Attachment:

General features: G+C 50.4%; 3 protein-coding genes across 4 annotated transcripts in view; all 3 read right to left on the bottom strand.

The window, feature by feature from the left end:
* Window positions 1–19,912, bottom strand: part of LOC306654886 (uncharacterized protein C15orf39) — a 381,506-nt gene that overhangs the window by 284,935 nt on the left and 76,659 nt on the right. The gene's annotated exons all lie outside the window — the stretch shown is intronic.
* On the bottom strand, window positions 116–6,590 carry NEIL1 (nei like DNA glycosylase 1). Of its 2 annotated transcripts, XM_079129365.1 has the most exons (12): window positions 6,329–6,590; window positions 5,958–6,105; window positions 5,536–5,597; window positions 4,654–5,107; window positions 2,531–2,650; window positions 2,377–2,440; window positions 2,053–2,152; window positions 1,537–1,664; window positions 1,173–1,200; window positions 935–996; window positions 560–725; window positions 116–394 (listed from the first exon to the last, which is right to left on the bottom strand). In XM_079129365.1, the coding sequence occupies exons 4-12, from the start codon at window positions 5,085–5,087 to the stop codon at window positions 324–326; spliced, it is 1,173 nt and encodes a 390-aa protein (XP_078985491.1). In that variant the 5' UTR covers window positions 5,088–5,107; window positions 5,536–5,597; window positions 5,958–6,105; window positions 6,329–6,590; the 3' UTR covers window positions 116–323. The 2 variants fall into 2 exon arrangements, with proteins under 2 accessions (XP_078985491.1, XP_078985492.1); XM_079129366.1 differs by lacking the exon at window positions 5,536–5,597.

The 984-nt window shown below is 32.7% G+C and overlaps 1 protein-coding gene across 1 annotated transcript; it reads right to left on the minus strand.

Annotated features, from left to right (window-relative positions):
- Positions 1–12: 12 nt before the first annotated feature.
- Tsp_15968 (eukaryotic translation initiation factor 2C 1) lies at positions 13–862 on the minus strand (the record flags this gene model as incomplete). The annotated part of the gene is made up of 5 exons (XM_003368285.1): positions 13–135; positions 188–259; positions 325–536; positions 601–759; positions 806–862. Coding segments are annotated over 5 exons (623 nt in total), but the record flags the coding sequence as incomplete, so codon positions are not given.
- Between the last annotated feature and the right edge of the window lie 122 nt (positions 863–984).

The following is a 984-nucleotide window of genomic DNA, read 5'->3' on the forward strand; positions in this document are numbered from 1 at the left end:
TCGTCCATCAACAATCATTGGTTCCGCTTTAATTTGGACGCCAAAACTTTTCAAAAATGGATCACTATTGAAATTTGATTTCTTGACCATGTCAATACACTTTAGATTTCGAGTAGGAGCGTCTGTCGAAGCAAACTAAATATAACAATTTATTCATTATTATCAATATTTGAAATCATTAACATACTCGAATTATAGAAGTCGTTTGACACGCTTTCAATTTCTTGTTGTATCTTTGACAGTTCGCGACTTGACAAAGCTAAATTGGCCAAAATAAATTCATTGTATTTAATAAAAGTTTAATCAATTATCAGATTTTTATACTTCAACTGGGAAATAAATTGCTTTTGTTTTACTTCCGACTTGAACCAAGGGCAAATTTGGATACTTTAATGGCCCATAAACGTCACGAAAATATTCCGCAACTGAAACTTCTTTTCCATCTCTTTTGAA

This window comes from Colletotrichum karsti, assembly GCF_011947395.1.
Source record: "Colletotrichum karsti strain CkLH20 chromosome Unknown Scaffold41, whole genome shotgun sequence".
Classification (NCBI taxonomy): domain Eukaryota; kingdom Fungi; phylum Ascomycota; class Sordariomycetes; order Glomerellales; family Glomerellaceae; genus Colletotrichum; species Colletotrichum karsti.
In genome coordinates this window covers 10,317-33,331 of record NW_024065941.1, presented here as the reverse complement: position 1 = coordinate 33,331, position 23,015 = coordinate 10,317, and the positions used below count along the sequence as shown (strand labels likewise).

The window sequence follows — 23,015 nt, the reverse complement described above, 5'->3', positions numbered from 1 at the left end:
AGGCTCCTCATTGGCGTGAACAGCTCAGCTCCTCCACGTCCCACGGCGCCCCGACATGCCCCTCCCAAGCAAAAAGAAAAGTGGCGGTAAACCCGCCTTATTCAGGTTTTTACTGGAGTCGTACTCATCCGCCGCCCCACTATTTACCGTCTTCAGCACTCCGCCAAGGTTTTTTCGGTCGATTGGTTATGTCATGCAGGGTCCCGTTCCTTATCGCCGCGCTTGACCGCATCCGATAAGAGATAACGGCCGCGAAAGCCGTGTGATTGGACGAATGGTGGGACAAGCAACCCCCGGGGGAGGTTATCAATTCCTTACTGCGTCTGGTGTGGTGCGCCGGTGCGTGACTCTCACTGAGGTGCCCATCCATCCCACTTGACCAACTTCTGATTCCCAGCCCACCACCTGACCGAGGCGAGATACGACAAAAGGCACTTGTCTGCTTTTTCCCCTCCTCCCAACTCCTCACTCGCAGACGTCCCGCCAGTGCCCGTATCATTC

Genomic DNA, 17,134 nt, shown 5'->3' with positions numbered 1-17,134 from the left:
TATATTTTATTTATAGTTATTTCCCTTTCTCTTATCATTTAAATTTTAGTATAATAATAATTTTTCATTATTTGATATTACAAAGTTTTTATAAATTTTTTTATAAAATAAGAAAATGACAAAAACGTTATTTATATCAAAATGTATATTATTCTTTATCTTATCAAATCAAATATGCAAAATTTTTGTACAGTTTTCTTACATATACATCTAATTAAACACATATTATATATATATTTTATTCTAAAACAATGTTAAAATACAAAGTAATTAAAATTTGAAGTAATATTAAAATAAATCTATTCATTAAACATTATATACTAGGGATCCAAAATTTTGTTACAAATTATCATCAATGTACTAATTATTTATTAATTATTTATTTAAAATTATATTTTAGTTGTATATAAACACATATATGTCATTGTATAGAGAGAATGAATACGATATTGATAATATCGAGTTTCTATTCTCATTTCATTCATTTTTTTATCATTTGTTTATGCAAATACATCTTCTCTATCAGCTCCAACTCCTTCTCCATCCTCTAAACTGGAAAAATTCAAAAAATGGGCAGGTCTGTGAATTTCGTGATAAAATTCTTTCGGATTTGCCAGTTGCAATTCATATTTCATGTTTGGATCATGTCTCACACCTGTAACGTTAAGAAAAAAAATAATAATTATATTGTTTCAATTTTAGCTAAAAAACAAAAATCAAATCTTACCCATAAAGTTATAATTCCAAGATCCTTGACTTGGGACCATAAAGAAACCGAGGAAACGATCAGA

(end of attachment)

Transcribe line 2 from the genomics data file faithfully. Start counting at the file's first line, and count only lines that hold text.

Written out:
The window, feature by feature from the left end: